All of my readers know that you should never reuse the same password on multiple sites. Now, plenty of people are learning that the hard way after thieves used stolen login credentials from other sites to break in to United and American Airlines accounts and swipe frequent flyer upgrades.
The criminals had access to login information from other websites and then attempted to use those same credentials to log into United's MileagePlus accounts and American Airlines' AAdvantage accounts. This tactic didn't always work, but the thieves were able to access 10,000 American Airlines accounts and "make mileage transactions" in under 36 United MileagePlus accounts. Luckily, they didn't get their hands on any other information like credit card numbers.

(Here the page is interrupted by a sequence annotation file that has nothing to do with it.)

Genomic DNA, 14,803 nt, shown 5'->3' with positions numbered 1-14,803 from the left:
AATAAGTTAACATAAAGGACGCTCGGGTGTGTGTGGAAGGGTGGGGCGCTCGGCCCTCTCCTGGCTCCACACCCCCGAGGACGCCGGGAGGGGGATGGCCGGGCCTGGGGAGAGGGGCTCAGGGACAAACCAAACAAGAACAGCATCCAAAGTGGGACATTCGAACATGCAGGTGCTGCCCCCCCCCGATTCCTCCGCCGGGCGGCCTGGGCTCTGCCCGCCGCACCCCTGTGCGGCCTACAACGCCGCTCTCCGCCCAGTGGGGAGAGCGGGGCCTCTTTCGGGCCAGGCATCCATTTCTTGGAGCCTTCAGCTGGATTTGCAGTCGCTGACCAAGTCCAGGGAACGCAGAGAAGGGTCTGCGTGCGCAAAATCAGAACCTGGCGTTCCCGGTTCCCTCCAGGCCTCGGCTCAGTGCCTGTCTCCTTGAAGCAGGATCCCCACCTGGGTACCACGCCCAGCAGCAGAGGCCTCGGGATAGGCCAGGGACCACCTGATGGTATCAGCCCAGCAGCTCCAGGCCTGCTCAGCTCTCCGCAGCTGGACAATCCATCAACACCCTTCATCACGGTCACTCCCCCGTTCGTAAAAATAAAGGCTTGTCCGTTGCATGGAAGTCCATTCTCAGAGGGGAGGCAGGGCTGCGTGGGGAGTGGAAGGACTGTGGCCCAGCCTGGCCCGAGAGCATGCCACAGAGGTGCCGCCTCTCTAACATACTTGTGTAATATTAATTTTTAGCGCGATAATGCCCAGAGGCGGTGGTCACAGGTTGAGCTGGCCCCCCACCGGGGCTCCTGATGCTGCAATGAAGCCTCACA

United notified customers about the fraud in late December. [Spokesman Luke] Punzenberger said the airline is restoring miles to all drained accounts.
American Airlines is working to set up new accounts for affected customers and is going to pay for one year of credit monitoring for each person as well.
United is now making all MileagePlus customers enter their account number along with other login information when they're signing on. That way, criminals with username and password data from other sites still won't be able to break into accounts.
There's also a simple way you can protect your accounts from hacks like this. Never use the same password on multiple accounts. It's one of the top mistakes people make when creating passwords.
I know that keeping track of all of those long, complicated passwords can be tough. That's why it's smart to use a password manager. They store all of your passwords on your computer or gadget and are protected by a master password.